Ryan Giggs insists Olympics will help Wales' 2014 World Cup
TEAM GB skipper Ryan Giggs feels Welsh football’s doom-mongers have nothing to be worried about by the presence of five Welshmen in Stuart Pearce’s Olympic squad.
Moreover, Giggs believes London 2012 will prove beneficial for Wales in their bid to end a 50-year-plus absence from major tournaments.
Giggs was yesterday named Pearce’s captain for a football competition which has drawn as much negative reaction in Wales as positive response since it was known there would be such a heavy Welsh presence in the 18-man party.
The Football Association of Wales wanted their players to take no part in the tournament, fearing it would jeopardise the nation’s sovereign status within Uefa and Fifa.
But Giggs dismisses such stories and reckons the presence of Wales skipper Aaron Ramsey, Craig Bellamy, Joe Allen and Neil Taylor at London 2012 will help Welsh attempts to qualify for tournaments in the future.
“I don’t think it will ever happen that a Great Britain team will play at World Cups or European Championships,” said former Wales captain Giggs, who retired from international football in 2007 after winning 64 caps.
“The Olympics is a one-off and, when it comes to European Championships and World Cups, England, Wales, Scotland and Northern Ireland will always have its own identity.
“I’ve been aware of what’s been said in Wales, that little bit of negativity at the Welsh players meeting up.
“I suppose you’re going to get a bit of that, but the players wanted to be part of it.
“Personally, I think for the Welsh players coming into the squad it can only help them – and help Welsh football when it comes to qualifying.
“It’s a different experience and environment and that can only help them both in the near and long-term future.
“That starts with the next World Cup campaign and we’ve got some really good young players in Wales.
“A few of them are part of this squad and this experience will help them, I’m sure it will.”
Giggs – 39 in November – has won everything in a club career which has spanned two glorious decades at Manchester United.
But he never made it to a major international tournament in the red of Wales and, while that remains a deep regret to this day, he admits the Olympics offers him a chance to sample an environment he thought had passed him by.
“It’s a massive honour to be involved in the Olympics and, as a 38-year-old, you don’t expect to be involved in a tournament like this on home turf,” said Giggs, chosen as one of three over-age players alongside fellow Welshman Bellamy and England defender Micah Richards.
“It ranks very high in my career and obviously the honour of captaining the squad as well is massive.
“I hope I can pass on the experience I’ve gained over the years as well as the winning mentality.
“I’m open to any of the players coming up and having a chat if they want, but it’s not just about me.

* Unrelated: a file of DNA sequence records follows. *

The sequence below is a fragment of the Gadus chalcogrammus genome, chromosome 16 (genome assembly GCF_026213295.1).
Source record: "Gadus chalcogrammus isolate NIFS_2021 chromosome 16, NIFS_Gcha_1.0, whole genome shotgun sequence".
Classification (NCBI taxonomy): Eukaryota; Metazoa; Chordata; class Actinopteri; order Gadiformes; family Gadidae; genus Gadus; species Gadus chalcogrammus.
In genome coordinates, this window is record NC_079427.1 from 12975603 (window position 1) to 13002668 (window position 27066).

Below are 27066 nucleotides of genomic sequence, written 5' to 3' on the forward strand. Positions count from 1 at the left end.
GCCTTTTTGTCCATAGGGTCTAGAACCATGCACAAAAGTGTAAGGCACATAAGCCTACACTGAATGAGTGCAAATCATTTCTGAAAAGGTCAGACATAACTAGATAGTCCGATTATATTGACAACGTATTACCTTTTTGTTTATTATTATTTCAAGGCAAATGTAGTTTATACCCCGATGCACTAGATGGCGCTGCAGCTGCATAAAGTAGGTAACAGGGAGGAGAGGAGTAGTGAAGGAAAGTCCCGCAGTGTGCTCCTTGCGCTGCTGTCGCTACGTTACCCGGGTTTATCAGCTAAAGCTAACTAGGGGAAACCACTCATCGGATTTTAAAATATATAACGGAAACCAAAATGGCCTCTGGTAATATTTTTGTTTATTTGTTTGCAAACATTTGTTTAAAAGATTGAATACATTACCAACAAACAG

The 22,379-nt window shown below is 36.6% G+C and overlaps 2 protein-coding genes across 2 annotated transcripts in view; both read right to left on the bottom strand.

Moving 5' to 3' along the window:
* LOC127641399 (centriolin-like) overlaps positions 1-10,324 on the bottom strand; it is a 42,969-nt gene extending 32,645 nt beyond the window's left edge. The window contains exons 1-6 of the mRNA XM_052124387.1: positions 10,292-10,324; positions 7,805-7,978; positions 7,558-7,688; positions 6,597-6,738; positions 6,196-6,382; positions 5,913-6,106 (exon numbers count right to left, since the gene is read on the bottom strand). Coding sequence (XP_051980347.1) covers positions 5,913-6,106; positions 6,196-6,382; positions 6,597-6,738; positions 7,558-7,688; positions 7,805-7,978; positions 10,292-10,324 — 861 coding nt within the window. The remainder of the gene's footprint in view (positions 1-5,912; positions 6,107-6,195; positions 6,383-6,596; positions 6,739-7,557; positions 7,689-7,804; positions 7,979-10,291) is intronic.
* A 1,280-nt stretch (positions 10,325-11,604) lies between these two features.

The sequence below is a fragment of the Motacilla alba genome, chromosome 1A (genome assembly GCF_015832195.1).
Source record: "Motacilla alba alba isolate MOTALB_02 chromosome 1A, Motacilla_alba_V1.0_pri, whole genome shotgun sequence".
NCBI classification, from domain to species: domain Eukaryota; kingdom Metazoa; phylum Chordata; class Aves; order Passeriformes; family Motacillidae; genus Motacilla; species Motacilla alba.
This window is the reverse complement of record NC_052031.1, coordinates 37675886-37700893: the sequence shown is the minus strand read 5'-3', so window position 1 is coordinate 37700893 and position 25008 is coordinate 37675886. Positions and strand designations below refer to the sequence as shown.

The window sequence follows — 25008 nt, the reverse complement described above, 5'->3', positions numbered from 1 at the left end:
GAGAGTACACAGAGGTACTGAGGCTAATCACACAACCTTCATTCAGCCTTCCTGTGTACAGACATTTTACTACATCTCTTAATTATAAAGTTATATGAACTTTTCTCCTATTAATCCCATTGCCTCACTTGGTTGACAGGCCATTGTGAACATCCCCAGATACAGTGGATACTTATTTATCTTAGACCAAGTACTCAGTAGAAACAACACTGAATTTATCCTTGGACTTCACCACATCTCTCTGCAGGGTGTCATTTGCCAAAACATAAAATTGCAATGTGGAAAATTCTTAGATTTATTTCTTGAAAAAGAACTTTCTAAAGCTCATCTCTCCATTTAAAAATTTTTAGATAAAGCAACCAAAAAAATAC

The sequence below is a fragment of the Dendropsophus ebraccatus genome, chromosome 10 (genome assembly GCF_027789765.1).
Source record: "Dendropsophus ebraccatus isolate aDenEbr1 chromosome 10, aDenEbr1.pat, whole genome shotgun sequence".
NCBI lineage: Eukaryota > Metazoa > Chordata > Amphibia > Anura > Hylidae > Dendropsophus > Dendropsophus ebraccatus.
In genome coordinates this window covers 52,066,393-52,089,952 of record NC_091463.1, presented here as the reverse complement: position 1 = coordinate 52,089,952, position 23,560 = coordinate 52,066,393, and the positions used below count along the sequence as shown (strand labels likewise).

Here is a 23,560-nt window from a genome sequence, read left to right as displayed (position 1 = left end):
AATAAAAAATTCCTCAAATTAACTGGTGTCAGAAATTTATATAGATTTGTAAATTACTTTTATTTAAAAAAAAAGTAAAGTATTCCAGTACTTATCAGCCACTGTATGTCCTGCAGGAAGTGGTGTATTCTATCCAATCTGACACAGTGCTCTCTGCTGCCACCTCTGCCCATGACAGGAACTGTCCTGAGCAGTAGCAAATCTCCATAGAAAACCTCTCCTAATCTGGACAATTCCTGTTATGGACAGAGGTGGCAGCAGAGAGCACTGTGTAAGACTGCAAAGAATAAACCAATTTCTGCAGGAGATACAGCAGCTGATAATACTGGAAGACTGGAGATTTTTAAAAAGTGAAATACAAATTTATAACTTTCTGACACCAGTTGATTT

“Micah won the Premiership last year at Manchester City and Craig’s won things and been at so many good clubs during his career.
“The experienced players can really help the young players.
“I never got to a major tournament with Wales and that will always remain as a massive disappointment in my career.
“I’ve not played in tournament football and I’m thankful of getting the chance. I’m really looking forward to it and can’t wait for it to start.
“This is something that I never thought would happen, but as soon as I got the chance to put my name forward for the Great Britain team I jumped at it and really wanted to be part of it.”
But Giggs admitted that winning Olympic gold is going to be far from easy for Team GB who find themselves in the same group as Senegal, United Arab Emirates and Uruguay for starters at London 2012.
“It’s going to be tough, there’s a lot of good teams and good footballers in the tournament,” he said.
“But as the home nation and with the players we’ve got we’ve got a chance.
“I never like to say that one trophy is more important than the other.
“They’re all great experiences and they’re all different experiences, be it winning the Champions League in the last minute or winning a hard-fought league.
“I’ve been fortunate to win a lot in my career, but you never think as a footballer you’re going to win an Olympic medal, but, hopefully, that will be the case now.”
Whatever the outcome next month, Giggs admits he has been swept up by the Olympic fever sweeping the country.
And he says that has even been the case at home with his two young children.
“The kids are excited – I think every school in Britain is preparing for the Olympics – and my kids are no different,” he smiled.
“A few months ago they were asking me ‘Daddy, are you going to be playing in the Olympics?’ I said ‘I don’t know, we’ll have to wait and see.’
“So they were happy when I made the squad.
“It’s just great to be part of it because I grew up watching the Olympics.”